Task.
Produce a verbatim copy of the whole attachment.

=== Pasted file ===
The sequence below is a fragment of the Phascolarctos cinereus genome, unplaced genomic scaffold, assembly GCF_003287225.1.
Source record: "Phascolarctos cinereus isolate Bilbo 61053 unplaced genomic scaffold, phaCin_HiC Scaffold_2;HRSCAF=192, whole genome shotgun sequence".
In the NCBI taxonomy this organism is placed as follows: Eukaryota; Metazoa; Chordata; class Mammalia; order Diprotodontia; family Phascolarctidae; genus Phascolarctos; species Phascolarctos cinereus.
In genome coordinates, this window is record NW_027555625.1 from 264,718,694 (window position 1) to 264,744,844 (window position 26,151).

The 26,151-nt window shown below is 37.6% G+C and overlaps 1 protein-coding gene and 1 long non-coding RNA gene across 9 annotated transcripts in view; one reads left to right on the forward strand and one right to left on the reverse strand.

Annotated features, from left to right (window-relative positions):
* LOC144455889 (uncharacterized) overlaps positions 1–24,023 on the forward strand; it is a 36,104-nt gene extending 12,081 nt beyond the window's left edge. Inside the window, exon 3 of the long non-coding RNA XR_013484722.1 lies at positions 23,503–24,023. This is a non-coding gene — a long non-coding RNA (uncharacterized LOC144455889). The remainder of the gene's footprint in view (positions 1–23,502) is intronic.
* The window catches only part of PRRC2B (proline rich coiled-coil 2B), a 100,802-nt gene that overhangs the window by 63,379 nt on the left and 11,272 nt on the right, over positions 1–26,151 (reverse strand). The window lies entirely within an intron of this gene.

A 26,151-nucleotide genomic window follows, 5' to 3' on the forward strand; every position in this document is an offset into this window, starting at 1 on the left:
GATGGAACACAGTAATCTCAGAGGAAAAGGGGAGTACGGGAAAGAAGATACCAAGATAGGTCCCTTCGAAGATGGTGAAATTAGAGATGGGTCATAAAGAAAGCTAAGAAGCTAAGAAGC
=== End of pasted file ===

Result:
The sequence below is a fragment of the Phascolarctos cinereus genome, unplaced genomic scaffold, assembly GCF_003287225.1.
Source record: "Phascolarctos cinereus isolate Bilbo 61053 unplaced genomic scaffold, phaCin_HiC Scaffold_2;HRSCAF=192, whole genome shotgun sequence".
In the NCBI taxonomy this organism is placed as follows: Eukaryota; Metazoa; Chordata; class Mammalia; order Diprotodontia; family Phascolarctidae; genus Phascolarctos; species Phascolarctos cinereus.
In genome coordinates, this window is record NW_027555625.1 from 264,718,694 (window position 1) to 264,744,844 (window position 26,151).

The 26,151-nt window shown below is 37.6% G+C and overlaps 1 protein-coding gene and 1 long non-coding RNA gene across 9 annotated transcripts in view; one reads left to right on the forward strand and one right to left on the reverse strand.

Annotated features, from left to right (window-relative positions):
* LOC144455889 (uncharacterized) overlaps positions 1–24,023 on the forward strand; it is a 36,104-nt gene extending 12,081 nt beyond the window's left edge. Inside the window, exon 3 of the long non-coding RNA XR_013484722.1 lies at positions 23,503–24,023. This is a non-coding gene — a long non-coding RNA (uncharacterized LOC144455889). The remainder of the gene's footprint in view (positions 1–23,502) is intronic.
* The window catches only part of PRRC2B (proline rich coiled-coil 2B), a 100,802-nt gene that overhangs the window by 63,379 nt on the left and 11,272 nt on the right, over positions 1–26,151 (reverse strand). The window lies entirely within an intron of this gene.

A 26,151-nucleotide genomic window follows, 5' to 3' on the forward strand; every position in this document is an offset into this window, starting at 1 on the left:
GATGGAACACAGTAATCTCAGAGGAAAAGGGGAGTACGGGAAAGAAGATACCAAGATAGGTCCCTTCGAAGATGGTGAAATTAGAGATGGGTCATAAAGAAAGCTAAGAAGCTAAGAAGC